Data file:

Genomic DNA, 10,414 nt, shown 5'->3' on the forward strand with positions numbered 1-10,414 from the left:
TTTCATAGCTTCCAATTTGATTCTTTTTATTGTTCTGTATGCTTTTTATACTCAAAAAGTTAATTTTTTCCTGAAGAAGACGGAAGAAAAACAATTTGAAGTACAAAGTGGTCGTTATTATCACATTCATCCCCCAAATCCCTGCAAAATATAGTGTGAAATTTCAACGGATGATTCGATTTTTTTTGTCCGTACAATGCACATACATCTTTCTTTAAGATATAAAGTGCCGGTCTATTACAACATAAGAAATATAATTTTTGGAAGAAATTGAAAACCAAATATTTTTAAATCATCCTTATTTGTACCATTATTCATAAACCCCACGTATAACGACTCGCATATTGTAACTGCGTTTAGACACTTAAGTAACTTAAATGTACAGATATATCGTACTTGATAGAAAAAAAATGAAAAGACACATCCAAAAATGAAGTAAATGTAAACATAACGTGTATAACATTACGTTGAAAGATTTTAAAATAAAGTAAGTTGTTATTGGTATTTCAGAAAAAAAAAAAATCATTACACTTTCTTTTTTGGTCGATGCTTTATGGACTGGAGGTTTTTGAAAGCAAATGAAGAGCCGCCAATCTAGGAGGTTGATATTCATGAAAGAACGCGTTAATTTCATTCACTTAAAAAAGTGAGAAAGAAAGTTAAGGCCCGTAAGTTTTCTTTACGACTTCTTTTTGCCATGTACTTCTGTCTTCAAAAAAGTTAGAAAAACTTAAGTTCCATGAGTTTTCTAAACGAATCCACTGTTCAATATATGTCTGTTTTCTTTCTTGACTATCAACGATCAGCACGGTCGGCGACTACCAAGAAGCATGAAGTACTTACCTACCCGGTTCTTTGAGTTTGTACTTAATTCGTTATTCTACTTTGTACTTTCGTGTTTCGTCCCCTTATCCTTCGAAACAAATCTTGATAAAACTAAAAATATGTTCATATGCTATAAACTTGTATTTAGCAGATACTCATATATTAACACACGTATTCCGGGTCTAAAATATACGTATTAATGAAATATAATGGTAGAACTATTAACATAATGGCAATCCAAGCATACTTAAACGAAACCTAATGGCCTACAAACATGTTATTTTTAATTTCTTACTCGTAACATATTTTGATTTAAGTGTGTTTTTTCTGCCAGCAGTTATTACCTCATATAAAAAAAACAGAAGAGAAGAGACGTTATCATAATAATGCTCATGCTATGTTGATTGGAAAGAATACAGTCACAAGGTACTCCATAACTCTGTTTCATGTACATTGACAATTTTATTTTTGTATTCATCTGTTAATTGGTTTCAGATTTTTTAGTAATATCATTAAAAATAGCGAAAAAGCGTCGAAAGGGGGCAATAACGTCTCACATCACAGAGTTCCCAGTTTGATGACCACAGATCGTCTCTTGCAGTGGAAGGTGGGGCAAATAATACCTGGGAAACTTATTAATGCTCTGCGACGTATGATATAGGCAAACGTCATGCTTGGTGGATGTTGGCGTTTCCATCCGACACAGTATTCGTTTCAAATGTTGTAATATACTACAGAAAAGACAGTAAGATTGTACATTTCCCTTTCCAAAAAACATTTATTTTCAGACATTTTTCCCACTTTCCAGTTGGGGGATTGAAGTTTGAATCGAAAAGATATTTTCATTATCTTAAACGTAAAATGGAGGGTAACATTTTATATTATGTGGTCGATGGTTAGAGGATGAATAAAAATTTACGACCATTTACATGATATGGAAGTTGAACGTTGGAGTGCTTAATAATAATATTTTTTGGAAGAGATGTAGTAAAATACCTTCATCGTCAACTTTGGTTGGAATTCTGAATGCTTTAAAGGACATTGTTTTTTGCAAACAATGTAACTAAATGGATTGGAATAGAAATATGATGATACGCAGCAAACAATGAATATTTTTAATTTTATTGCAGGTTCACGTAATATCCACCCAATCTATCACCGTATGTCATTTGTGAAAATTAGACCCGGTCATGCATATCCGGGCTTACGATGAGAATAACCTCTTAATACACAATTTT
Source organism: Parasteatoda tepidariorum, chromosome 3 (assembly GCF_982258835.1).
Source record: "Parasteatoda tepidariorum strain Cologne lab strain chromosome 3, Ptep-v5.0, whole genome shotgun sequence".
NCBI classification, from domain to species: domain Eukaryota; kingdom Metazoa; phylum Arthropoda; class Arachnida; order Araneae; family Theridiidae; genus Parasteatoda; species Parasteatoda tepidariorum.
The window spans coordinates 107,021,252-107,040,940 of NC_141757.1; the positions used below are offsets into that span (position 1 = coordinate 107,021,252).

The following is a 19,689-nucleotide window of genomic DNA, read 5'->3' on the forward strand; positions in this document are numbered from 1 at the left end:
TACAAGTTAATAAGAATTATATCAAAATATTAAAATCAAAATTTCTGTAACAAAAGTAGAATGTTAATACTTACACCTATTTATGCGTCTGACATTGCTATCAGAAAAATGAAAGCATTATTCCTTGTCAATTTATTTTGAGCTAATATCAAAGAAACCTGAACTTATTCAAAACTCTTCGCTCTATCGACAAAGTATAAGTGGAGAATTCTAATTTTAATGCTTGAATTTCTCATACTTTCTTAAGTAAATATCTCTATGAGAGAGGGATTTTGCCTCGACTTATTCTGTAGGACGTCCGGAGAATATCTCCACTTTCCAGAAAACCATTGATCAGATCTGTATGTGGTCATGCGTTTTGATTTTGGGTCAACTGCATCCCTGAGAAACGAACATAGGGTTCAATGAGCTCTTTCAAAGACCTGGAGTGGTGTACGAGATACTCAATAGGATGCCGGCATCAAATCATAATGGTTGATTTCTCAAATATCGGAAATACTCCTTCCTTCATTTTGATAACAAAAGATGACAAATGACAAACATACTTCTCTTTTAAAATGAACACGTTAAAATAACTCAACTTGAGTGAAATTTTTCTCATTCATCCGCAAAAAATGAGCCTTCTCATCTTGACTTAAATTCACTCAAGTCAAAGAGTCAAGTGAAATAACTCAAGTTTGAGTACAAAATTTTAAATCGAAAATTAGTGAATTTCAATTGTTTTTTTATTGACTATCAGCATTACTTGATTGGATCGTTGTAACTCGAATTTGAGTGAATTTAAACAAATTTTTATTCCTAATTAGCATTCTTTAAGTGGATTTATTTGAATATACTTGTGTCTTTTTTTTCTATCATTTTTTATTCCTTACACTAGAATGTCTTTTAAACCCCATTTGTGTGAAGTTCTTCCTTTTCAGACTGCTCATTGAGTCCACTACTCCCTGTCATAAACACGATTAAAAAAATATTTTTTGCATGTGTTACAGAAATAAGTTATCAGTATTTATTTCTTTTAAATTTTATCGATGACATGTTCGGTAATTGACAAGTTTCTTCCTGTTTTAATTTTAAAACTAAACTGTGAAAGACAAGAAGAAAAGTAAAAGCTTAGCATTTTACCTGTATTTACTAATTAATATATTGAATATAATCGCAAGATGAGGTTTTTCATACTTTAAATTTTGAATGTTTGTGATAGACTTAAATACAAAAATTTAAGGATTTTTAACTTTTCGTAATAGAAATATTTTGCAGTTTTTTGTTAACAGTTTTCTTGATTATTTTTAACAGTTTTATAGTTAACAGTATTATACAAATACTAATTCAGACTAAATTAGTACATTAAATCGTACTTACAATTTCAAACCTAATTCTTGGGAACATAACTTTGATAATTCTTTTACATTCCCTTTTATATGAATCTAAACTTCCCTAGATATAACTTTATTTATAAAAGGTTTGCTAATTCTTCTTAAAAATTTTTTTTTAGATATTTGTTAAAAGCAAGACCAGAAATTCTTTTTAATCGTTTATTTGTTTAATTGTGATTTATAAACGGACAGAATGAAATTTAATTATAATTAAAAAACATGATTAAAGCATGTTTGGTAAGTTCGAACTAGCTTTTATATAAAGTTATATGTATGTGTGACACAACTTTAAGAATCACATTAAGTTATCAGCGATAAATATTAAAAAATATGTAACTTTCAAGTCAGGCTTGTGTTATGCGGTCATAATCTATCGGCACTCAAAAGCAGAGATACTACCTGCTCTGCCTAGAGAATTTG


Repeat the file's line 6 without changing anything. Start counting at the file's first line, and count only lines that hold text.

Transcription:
The window spans coordinates 107,021,252-107,040,940 of NC_141757.1; the positions used below are offsets into that span (position 1 = coordinate 107,021,252).